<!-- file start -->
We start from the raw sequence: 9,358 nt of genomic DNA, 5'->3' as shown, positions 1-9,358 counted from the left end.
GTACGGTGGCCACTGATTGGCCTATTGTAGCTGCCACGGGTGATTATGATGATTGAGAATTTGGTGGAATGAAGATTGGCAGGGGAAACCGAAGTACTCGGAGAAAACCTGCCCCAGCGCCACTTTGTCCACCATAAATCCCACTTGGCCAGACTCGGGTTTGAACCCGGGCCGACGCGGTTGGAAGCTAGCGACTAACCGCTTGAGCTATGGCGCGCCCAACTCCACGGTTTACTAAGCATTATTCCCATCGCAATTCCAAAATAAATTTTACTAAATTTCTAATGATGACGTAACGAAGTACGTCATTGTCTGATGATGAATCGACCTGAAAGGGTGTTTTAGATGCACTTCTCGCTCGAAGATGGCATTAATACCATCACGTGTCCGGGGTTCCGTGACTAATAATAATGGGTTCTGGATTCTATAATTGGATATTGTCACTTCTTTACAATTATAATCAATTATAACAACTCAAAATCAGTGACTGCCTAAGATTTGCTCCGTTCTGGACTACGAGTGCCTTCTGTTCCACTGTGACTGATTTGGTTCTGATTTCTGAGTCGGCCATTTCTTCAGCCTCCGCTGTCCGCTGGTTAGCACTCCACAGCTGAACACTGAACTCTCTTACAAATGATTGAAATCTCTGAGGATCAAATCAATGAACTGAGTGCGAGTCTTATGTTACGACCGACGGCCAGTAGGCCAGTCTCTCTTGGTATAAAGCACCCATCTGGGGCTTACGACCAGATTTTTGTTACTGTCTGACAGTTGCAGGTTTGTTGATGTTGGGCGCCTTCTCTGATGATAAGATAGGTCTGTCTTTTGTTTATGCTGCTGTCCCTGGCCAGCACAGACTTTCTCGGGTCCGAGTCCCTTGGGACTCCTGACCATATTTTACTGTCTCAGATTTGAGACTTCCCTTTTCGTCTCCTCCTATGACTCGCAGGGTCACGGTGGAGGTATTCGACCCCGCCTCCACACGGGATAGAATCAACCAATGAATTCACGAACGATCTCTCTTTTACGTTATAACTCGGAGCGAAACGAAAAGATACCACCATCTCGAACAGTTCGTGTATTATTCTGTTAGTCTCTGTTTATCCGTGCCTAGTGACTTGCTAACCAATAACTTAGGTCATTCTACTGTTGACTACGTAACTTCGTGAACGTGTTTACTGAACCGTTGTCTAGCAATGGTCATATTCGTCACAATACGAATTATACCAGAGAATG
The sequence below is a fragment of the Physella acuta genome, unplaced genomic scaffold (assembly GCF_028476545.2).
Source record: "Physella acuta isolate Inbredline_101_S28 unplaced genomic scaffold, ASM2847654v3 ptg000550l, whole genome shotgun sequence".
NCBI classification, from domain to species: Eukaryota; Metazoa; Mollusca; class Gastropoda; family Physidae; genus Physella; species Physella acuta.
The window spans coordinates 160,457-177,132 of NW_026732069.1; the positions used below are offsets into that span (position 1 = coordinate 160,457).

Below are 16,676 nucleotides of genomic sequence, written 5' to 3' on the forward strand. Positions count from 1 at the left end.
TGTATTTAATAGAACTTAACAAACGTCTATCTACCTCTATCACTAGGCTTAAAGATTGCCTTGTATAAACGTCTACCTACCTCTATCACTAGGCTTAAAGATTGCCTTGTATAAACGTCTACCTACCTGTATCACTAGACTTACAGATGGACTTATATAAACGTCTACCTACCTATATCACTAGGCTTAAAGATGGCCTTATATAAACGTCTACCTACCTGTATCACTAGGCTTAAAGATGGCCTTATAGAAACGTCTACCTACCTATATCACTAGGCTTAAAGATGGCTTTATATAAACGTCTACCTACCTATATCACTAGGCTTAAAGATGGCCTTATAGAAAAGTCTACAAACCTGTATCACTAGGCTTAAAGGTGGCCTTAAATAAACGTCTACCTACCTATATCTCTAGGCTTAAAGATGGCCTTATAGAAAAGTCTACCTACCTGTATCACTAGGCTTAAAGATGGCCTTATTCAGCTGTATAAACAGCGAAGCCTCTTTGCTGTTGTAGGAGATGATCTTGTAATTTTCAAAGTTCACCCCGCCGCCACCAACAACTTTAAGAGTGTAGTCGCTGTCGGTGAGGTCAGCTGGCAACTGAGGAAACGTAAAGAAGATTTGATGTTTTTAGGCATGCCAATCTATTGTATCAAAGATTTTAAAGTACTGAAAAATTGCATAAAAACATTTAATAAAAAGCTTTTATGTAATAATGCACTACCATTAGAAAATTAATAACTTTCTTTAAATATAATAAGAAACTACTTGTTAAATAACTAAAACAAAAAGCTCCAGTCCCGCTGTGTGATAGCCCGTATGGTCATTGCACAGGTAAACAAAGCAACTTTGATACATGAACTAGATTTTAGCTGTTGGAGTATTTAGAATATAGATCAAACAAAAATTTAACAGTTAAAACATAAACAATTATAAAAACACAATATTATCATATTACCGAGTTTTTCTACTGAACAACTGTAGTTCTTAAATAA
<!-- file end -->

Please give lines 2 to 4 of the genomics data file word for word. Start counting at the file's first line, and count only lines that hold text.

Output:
GTACGGTGGCCACTGATTGGCCTATTGTAGCTGCCACGGGTGATTATGATGATTGAGAATTTGGTGGAATGAAGATTGGCAGGGGAAACCGAAGTACTCGGAGAAAACCTGCCCCAGCGCCACTTTGTCCACCATAAATCCCACTTGGCCAGACTCGGGTTTGAACCCGGGCCGACGCGGTTGGAAGCTAGCGACTAACCGCTTGAGCTATGGCGCGCCCAACTCCACGGTTTACTAAGCATTATTCCCATCGCAATTCCAAAATAAATTTTACTAAATTTCTAATGATGACGTAACGAAGTACGTCATTGTCTGATGATGAATCGACCTGAAAGGGTGTTTTAGATGCACTTCTCGCTCGAAGATGGCATTAATACCATCACGTGTCCGGGGTTCCGTGACTAATAATAATGGGTTCTGGATTCTATAATTGGATATTGTCACTTCTTTACAATTATAATCAATTATAACAACTCAAAATCAGTGACTGCCTAAGATTTGCTCCGTTCTGGACTACGAGTGCCTTCTGTTCCACTGTGACTGATTTGGTTCTGATTTCTGAGTCGGCCATTTCTTCAGCCTCCGCTGTCCGCTGGTTAGCACTCCACAGCTGAACACTGAACTCTCTTACAAATGATTGAAATCTCTGAGGATCAAATCAATGAACTGAGTGCGAGTCTTATGTTACGACCGACGGCCAGTAGGCCAGTCTCTCTTGGTATAAAGCACCCATCTGGGGCTTACGACCAGATTTTTGTTACTGTCTGACAGTTGCAGGTTTGTTGATGTTGGGCGCCTTCTCTGATGATAAGATAGGTCTGTCTTTTGTTTATGCTGCTGTCCCTGGCCAGCACAGACTTTCTCGGGTCCGAGTCCCTTGGGACTCCTGACCATATTTTACTGTCTCAGATTTGAGACTTCCCTTTTCGTCTCCTCCTATGACTCGCAGGGTCACGGTGGAGGTATTCGACCCCGCCTCCACACGGGATAGAATCAACCAATGAATTCACGAACGATCTCTCTTTTACGTTATAACTCGGAGCGAAACGAAAAGATACCACCATCTCGAACAGTTCGTGTATTATTCTGTTAGTCTCTGTTTATCCGTGCCTAGTGACTTGCTAACCAATAACTTAGGTCATTCTACTGTTGACTACGTAACTTCGTGAACGTGTTTACTGAACCGTTGTCTAGCAATGGTCATATTCGTCACAATACGAATTATACCAGAGAATG
The sequence below is a fragment of the Physella acuta genome, unplaced genomic scaffold (assembly GCF_028476545.2).
Source record: "Physella acuta isolate Inbredline_101_S28 unplaced genomic scaffold, ASM2847654v3 ptg000550l, whole genome shotgun sequence".